The overproduction could not be stopped. The oil men raged at the great machine which held them in bonds. Once more the independents gathered all their forces together to form a protective combination of their own. They founded the Parliament of Petroleum. They raised funds to construct an immense “free” pipe line running over the mountains to the seaboard, and ridding them at last of the railroads which hemmed them in. The new Tidewater Pipe Line would break Standard’s control over railroad rates and bring crude oil to the sea.

 

Rockefeller’s agents now lobbied in the state legislature of Pennsylvania to have the proposed pipeline banned. Failing of this his emissaries were thrown out over the state to buy up right of way in the path of the enemy’s advance. But the Tidewater’s engineers moved with equal speed and secrecy, eluded the defenses which Rockefeller threw in their way and by April 1879, completed their difficult project. (pdf 187/330, bold emphasis mine)

Step 4: Conclude that James J Hill and John D Rockefeller would probably reject being labeled “market” entrepreneurs by Thomas J DiLorenzo. Why? I think both men would be honest enough to say that they did use the government as a means to their own desired personal ends.

Part 4: A Few Concluding Remarks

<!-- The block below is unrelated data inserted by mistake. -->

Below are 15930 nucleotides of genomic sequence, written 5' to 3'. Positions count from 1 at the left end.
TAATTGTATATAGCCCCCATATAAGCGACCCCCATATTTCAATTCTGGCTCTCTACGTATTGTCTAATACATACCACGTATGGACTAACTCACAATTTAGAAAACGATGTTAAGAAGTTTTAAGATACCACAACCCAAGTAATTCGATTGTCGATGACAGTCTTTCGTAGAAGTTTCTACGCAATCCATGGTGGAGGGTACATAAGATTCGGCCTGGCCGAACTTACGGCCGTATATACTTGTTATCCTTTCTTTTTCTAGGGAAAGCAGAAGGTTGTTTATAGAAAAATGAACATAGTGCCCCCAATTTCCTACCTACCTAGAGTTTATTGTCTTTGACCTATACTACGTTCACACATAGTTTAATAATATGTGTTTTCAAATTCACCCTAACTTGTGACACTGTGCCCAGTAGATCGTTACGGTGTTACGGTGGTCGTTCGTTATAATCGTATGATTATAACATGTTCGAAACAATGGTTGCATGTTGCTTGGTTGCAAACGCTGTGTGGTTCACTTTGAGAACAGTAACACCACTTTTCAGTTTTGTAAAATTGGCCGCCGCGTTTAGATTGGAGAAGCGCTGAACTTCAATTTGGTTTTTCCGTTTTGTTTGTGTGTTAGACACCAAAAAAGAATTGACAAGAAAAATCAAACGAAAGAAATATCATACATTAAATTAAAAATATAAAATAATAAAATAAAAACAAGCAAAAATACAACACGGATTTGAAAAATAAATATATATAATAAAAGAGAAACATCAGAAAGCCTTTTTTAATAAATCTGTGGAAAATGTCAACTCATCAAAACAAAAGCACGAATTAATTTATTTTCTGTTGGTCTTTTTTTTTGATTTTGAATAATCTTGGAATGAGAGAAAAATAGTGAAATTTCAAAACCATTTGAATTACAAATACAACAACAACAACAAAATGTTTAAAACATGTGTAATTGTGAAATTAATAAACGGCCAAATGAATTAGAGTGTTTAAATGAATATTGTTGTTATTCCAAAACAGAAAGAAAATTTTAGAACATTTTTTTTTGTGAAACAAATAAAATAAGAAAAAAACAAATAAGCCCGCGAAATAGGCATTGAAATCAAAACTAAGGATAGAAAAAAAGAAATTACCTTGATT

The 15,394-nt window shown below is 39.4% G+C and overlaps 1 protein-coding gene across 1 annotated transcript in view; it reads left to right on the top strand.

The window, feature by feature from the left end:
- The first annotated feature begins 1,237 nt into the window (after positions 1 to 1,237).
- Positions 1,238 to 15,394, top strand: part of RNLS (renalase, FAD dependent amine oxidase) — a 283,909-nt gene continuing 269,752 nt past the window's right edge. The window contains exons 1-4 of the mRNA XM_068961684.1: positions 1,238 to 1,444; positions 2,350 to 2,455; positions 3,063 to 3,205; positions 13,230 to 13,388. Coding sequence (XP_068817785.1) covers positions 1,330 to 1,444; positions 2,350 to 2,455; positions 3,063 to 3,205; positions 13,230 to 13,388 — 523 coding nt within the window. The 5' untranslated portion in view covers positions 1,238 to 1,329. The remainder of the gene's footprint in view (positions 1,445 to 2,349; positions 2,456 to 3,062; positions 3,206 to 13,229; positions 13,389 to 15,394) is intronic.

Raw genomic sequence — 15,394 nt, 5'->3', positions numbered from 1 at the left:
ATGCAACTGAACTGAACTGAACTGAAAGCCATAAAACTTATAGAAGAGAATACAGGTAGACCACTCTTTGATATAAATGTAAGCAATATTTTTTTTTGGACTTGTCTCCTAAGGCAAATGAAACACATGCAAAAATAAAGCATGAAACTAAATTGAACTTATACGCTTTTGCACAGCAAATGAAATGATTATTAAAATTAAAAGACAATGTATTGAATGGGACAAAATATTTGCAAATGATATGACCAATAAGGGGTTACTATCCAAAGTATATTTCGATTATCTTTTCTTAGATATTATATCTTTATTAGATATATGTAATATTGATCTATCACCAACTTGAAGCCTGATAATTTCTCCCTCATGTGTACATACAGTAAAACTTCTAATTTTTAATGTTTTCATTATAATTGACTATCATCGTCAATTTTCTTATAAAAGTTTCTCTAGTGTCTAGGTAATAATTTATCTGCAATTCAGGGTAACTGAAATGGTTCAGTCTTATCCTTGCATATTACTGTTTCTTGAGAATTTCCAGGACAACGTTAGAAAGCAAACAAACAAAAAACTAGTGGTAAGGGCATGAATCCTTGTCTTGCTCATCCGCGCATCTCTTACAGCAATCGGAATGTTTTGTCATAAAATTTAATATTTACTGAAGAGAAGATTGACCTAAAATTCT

The “truth” of the situation is that men like James J Hill and John D Rockefeller are probably a mixture of a whole bunch of different things, and their behavior is probably conditioned by personal growth and experience over time, by the vicissitudes of life and business, by reading books and probably a whole bunch of other things that I am not aware of. Are they “market” entrepreneurs? Are they “political” entrepreneurs? Are they more “market” entrepreneurial than the other railroad tycoons of this era? Are they more “political” entrepreneurial than the other railroad tycoons? I would guess that they are a bit of both–that they have “good” “entrepreneurial” aspects and they have “bad” “political” or “State” like aspects. I don’t think we can classify people into neat little categories like this. I guess the damage that this will do to the right wing libertarians and Austrian school historians is that it will weaken the thesis that it is possible to become a super rich railroad tycoon by only applying “market” entrepreneurial means. Obviously, there could be other railroad tycoons out there in the course of world history and maybe they did pull this off and actually do what DiLorenzo is saying market entrepreneurs can do. I am certainly not claiming to have found some sort of definitive proof that will echo throughout the ages as something nobody can ever refute. I am not so arrogant as to claim to have discovered a “law of nature” or some “a priori” truth! What I am trying to say is that if the sales campaign of right wing libertarianism and the Austrian school of economics is going to be marketed through books written by Thomas J DiLorenzo, then I would suggest a change in marketing strategy for my worthy opponents. If James J Hill and John D Rockefeller are some of the “best,” or at least “better,” examples of the idea that “market” entrepreneurship can transform Robber Barons into respectable businesspeople, then I fear that the entire concept of “market” entrepreneurship is suspect. Maybe they will need a better system of classification, but I don’t know if their entire system can survive additional nuances of classification that try to capture the impurities of real human behavior, since nuance smells too much like an implacable foe of the “absolute truth” they desire.